Monday, January 08, 2007

Hard Words at Speakeasy

Local bartender comes unhinged at the mere sight of Columbia City Paper publisher, Paul Blake. Ensuing rampage leaves customers stunned.

The following is a first person account, written by a witness (and participant).

Columbia, Dec 21-- Blake, a Speakeasy regular, shuffled into the bar at approximately 10:30 p.m. to meet City Paper Managing Editor, Todd Morehead, and local freelance writer Harry Iarch. Mr. Iarch’s wife and brother-in-law—a marine who had lost a buddy in Iraq the day before—were also in attendance as well as others.

A live jazz trio in red Santa hats crooned out velvety Christmas classics in the background, while women in black dresses drank expensive looking Martinis and tried to look interested in the cigar smoking cubicle types. A hipster on one of the leather couches laughed loudly, apparently at his own joke. A student stood and made his way past a crackling fire to the men's room. All in all, a warm holiday cheer purveyed throughout the room.

After standing at the end of the bar for ten minutes without being served, Mr. Blake used his cell phone to call George, a bartender on staff that evening whom City Paper jokingly voted “Worst Bartender” in the Worst of Columbia issue. The newspaper staffers watched George pick up his phone at the far end of the bar.

Blake: “Yeah, I’d like a Beam and Ginger.”

George looked around, spotted Blake at the end of the bar, grinned at him and closed his phone. George is actually one of City Paper’s favorite bartenders due to his sense of dark humor and penchant for brutal one-liners. But before George could make it down to the end of the bar, he was intercepted by another bartender named Ryan, who brushed past him and made way for Blake, charging through a cloud of cigar smoke that swirled around in his wake.

“Get out!” he snapped.


Ryan rolled up the sleeves on his starched white shirt. “We’re not serving you.”

“Why not?”

Ryan jerked his thumb back towards George. “You wrote bad things about the bar! You voted him the worst bartender in Columbia!”

“Everyone knows that was a joke. Hell, George is proud of it!”

George shrugged and nodded.

Over by the fireplace, the jazz guitarist writhed in his Santa hat and plucked out a cheery solo. The holiday revelers at the end of the bar, however, began to sense impending trouble. Harry Iarch, a bearded hulk in a brown blazer, scowled and took a step closer to the bar. His wife stood from her chair to put a calming hand on his bicep.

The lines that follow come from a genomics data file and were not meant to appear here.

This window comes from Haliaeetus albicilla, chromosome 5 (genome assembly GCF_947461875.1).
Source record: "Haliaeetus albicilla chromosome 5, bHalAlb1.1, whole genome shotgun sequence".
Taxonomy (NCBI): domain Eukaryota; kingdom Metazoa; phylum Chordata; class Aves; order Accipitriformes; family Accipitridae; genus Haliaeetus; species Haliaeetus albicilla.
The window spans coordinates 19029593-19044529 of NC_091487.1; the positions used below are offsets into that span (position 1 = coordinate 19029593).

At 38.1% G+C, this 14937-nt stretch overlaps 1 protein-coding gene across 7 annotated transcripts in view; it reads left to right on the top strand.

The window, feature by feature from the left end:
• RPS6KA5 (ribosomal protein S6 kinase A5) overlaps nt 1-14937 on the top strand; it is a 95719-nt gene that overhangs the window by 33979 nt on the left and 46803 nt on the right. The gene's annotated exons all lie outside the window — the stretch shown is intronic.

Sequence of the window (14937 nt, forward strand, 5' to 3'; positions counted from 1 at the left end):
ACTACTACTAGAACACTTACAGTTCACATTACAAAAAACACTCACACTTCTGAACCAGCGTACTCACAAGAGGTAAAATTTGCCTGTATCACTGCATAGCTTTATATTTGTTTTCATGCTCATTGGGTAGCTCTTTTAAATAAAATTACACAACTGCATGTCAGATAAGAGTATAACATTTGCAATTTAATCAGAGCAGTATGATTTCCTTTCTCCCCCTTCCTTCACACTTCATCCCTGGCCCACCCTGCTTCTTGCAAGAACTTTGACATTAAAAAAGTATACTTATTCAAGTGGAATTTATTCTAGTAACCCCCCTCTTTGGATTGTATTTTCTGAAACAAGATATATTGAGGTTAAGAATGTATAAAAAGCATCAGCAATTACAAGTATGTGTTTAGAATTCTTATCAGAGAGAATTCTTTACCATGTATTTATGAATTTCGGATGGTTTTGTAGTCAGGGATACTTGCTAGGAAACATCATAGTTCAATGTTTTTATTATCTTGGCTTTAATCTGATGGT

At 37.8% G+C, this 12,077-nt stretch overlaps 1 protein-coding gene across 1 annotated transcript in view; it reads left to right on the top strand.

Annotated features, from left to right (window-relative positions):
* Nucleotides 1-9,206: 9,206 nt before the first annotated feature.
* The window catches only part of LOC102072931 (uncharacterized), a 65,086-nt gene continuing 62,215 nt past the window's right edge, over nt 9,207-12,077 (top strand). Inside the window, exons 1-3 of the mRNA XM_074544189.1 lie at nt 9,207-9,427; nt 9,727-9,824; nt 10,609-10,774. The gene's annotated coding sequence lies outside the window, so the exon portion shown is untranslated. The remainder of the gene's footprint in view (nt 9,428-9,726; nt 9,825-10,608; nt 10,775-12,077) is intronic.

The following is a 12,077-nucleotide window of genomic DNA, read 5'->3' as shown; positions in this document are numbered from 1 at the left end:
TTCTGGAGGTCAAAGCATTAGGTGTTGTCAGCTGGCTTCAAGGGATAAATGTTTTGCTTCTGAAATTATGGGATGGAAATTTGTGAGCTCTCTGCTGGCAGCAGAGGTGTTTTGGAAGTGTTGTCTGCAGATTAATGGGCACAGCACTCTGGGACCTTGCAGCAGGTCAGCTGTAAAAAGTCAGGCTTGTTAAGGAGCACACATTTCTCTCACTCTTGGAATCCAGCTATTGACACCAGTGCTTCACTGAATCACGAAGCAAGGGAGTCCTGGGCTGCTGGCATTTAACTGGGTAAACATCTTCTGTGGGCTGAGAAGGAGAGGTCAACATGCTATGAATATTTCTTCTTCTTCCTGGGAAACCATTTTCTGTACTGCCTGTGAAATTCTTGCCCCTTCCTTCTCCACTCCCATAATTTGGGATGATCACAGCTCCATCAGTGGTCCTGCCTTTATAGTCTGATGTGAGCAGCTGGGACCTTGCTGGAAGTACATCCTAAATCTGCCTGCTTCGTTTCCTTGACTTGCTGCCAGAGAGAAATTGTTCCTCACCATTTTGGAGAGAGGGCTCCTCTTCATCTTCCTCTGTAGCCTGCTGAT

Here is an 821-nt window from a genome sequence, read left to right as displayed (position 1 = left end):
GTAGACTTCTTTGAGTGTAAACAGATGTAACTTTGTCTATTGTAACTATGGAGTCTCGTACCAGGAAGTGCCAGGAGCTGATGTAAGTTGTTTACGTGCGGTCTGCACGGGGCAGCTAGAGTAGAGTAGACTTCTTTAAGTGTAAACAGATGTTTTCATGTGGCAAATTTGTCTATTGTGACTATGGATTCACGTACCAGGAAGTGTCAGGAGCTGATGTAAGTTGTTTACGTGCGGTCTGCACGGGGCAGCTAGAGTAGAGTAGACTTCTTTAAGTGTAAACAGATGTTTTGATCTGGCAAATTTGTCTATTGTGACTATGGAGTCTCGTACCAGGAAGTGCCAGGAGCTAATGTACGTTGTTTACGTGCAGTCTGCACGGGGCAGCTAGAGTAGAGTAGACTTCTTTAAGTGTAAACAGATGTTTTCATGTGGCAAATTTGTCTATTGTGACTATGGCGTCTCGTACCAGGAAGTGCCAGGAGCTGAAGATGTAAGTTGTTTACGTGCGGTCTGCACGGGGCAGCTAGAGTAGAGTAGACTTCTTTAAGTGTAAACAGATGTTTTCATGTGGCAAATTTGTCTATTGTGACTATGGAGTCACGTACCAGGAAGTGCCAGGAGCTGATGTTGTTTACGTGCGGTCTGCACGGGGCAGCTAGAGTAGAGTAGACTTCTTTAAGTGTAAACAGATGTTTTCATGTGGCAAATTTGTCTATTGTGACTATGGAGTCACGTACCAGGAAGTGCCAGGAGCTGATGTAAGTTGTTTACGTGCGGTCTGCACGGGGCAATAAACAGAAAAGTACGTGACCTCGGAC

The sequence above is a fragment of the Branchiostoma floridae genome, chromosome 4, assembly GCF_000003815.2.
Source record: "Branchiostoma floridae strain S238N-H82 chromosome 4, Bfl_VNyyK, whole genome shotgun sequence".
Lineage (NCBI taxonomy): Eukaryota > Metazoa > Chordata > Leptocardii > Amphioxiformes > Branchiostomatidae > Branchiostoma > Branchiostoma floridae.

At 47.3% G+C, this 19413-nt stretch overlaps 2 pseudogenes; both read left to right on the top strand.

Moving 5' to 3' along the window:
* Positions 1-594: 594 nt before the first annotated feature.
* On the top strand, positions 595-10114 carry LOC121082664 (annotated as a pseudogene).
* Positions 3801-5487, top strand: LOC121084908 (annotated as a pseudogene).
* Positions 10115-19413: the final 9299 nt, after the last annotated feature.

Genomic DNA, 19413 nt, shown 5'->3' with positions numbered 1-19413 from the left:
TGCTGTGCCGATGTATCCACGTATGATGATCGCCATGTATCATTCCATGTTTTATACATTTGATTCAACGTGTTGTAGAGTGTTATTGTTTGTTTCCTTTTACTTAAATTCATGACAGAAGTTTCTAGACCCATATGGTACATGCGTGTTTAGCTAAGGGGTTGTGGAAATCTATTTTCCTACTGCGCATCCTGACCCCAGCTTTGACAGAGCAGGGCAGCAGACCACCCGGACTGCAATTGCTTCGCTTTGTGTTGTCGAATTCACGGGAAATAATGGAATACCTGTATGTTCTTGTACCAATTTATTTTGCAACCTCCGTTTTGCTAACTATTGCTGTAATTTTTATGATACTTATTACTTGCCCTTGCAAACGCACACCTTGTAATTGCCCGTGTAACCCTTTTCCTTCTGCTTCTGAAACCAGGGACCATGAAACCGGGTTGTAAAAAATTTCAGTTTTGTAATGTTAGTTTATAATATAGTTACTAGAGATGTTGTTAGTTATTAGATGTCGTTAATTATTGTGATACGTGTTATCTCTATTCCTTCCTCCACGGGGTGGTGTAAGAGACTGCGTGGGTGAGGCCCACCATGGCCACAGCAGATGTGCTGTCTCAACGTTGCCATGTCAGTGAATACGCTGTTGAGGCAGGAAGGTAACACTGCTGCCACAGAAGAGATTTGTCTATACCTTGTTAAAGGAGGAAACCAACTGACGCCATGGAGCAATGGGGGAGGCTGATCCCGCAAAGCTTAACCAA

“You mean to tell me you’re not going to serve him because of something he wrote?” Iarch was overheard asking Ryan. “You’ve got half a dozen customers here with him who are spending money.”

“He’s got to go,” Ryan said flatly.

Blake, no stranger to being kicked of bars, folded up his $20 and walked out.

“Close my tab,” Iarch said.

Iarch signed his receipt and slung it at Ryan before pouring his drink out on the bar. The bartender stared at the receipt for a long moment, his eyes bulging with rage and apparently repulsed by an extra message scribbled on the receipt.

“F--K YOU!” Ryan bellowed. “OUT!”

Other patrons began to grab their things and leave.

Iarch drew himself up with mock stateliness. “I’m the food editor for The State newspaper and just wait till I— ”


A few moments later, the City Paper staffers were on the sidewalk on Saluda Street. A couple of girls who had just left Speakeasy because of the scene inside approached. The brunette nodded toward the bar entrance.

“What was that bartender’s deal?”

“He didn’t like what we wrote,” Blake said and shrugged.

The girls grinned, shook their heads and walked off.

"I'd heard this town was screwed up," Iarch's brother-in-law stated in bewilderment, "but this is crazy."

"Welcome to South Carolina."

“Well,” Blake said, “let’s head down to Delaney’s. I need a drink.”

Moments later, two Delaney’s bouncers also denied Blake entry. Only one of them did the talking while the other one stood back with his arms folded (possible flexing his neck muscles).

“We heard about what just happened at Speakeasy. They called ahead about you.”

“Ryan asked me to leave and I left,” Blake said.

“Yeah? Then who poured the beer down the length of the bar?”

“It was a whiskey,” Iarch said. “And besides Paul was outside when that happened.”

“Guilt by association,” the bouncer said smugly.

“No,” Blake said, “it’s because of something we wrote. We just wanted to have a nightcap and spend money in your bars, but Ryan’s apparently pissed about us voting George worst bartender in Columbia.”

The bouncer smirked. “Yeah, I heard about that.”

“George thought the award was funny,” Morehead said. “He was gonna wear his ‘I Hate Columbia City Paper’ shirt, pose with the framed award, and send it into the paper.”

“I know,” the bouncer said. He seemed to regret was happening. “Look,” he said, “we were told not to serve you, so we can’t.”

“Let’s go,” Morehead said. “Why do we want to give these f--king people our money anyway? There are plenty of bars down here.”

The group headed to Tavern on the Greene and ordered a round of drinks. Moments later, Morehead clicked his frosty pint glass with Blake’s.

“Well,” he said, “looks like we’ve got the Worst Bartender award already sewn up for next year.”


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